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Liquiritin exhibits anti-acute lung injury activities through suppressing the JNK/Nur77/c-Jun pathway



Licorice (Glycyrrhiza uralensis Fisch.), a well-known traditional medicine, is traditionally used for the treatment of respiratory disorders, such as cough, sore throat, asthma and bronchitis. We aim to investigate the effects of liquiritin (LQ), the main bioactive compound in licorice against acute lung injury (ALI) and explore the potential mechanism.


Lipopolysaccharide (LPS) was used to induce inflammation in RAW264.7 cells and zebrafish. Intratracheal instillation of 3 mg/kg of LPS was used for induction an ALI mice model. The concentrations of IL-6 and TNF-α were tested using the enzyme linked immunosorbent assay. Western blot analysis was used to detect the expression of JNK/Nur77/c-Jun related proteins. Protein levels in bronchoalveolar lavage fluid (BALF) was measured by BCA protein assay. The effect of JNK on Nur77 transcriptional activity was determined by luciferase reporter assay, while electrophoretic mobility shift assay was used to examine the c-Jun DNA binding activity.


LQ has significant anti-inflammatory effects in zebrafish and RAW264.7 cells. LQ inhibited the expression levels of p-JNK (Thr183/Tyr185), p-Nur77 (Ser351) and p-c-Jun (Ser63), while elevated the Nur77 expression level. Inhibition of JNK by a specific inhibitor or small interfering RNA enhanced the regulatory effect of LQ on Nur77/c-Jun, while JNK agonist abrogated LQ-mediated effects. Moreover, Nur77-luciferase reporter activity was suppressed after JNK overexpression. The effects of LQ on the expression level of c-Jun and the binding activity of c-Jun with DNA were attenuated after Nur77 siRNA treatment. LQ significantly ameliorated LPS-induced ALI with the reduction of lung water content and BALF protein content, the downregulation of TNF-α and IL-6 levels in lung BALF and the suppression of JNK/Nur77/c-Jun signaling, which can be reversed by a specific JNK agonist.


Our results indicated that LQ exerts significant protective effects against LPS-induced inflammation both in vivo and in vitro via suppressing the activation of JNK, and consequently inhibiting the Nur77/c-Jun signaling pathway. Our study suggests that LQ may be a potential therapeutic candidate for ALI and inflammatory disorders.


Acute lung injury (ALI) is a primary cause of death in many severe infectious respiratory diseases, such as sepsis, pneumonia and COVID-19 [1]. ALI is characterized by capillary leakage, inflammatory cells infiltration, arterial hypoxemia, and pulmonary edema [2]. Currently, the existing ALI treatment methods mainly includes supportive treatment and drug intervention treatment. The lung protection strategy of mechanical ventilation is considered as the only supportive treatment to improve the survival [3]. Moreover, drug interventions include nutrients, antioxidants, protease inhibitors, complement inhibitors and so on [4]. Despite a large of interventions, effective therapies to apparently improve patient’s survival and quality of life remain elusive [5]. Therefore, searching for effective anti-ALI medications has substantial implications for clinical practice.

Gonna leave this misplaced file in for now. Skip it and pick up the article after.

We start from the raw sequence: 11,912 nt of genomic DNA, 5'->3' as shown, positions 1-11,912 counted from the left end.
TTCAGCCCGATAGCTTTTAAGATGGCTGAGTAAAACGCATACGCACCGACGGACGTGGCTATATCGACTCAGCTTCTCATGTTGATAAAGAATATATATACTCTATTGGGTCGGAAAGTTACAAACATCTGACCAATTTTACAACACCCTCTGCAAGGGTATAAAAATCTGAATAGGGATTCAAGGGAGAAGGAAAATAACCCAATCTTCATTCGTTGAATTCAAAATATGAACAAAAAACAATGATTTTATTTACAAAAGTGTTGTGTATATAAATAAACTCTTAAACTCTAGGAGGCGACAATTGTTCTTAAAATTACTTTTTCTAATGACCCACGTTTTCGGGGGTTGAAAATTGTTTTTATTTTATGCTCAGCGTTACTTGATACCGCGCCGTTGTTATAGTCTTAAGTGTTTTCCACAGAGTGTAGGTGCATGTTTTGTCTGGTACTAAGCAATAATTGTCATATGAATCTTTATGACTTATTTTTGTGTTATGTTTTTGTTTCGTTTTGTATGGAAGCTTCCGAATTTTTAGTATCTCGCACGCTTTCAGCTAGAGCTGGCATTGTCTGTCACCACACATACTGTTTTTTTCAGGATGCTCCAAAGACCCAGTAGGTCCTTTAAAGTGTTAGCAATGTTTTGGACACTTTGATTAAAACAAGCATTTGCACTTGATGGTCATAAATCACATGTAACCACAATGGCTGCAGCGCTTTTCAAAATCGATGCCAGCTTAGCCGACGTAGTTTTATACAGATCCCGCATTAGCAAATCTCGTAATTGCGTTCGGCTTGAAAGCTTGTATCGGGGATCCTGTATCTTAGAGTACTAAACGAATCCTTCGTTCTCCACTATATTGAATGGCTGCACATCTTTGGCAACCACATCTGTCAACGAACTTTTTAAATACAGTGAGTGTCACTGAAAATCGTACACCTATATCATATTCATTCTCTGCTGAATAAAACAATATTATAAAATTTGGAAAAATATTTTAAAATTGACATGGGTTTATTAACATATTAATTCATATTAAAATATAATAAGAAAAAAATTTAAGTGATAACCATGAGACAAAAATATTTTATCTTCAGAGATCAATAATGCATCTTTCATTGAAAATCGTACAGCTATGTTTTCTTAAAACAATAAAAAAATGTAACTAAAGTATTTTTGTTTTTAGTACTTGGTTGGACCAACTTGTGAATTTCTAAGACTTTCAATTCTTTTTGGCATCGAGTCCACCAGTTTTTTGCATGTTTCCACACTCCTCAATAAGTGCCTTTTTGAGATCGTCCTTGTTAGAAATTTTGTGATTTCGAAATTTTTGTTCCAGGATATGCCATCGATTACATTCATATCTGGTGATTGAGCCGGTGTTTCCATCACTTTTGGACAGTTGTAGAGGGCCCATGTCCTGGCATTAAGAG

Bacterial sepsis is the most common risk factor of ALI. LPS can induce sepsis syndrome accompanied by key features of ALI, and thereby is commonly used for establishing ALI model in rodents [6]. After LPS stimulation, mitogen-activated protein kinases (MAPKs), including extracellular signal-regulated kinases (ERKs), c-Jun N-terminal kinases (JNKs), and p38 kinases are activated [7]. Studies showed that activation of JNK and p38 aggravated sepsis induced organ damage, whereas the mortality rate of septic mice was significantly reduced after inhibition of JNK and p38 [8]. Consistently, inhibition of ERK efficiently attenuates LPS-induced pulmonary inflammation in murine ALI models [9].

Activated JNKs can activate downstream transcriptional factors c-Jun and Nur77 [10]. JNK was reported phosphorylate c-Jun on residues Ser63 and Ser73, which lead to inhibition of c-Jun ubiquitination and degradation, thereby causes an accumulation of the c-Jun [11]. It was reported that the deletion of c-Jun in CD11c+ dendritic cells can reduce psoriasis-like skin inflammation induced by the TLR7 agonist Imiquimod [12]. Moreover, rosmarinic acid ameliorated the signs of hepatic inflammation in extrahepatic cholestasis rats model through the c-Jun/AP-1 signaling cascade [13]. The scarcity of Nur77 induced macrophages to differentiate into M1 pro-inflammatory phenotype, while the activation of Nur77 attenuated LPS-induced ALI by inhibiting endothelin-1. Taken together, these finding suggested that JNK/Nur77/c-Jun signaling plays a critical role in inflammation-related diseases. However, whether and how JNK plays a role in Nur77-mediated biological effects in inflammation remains unknown.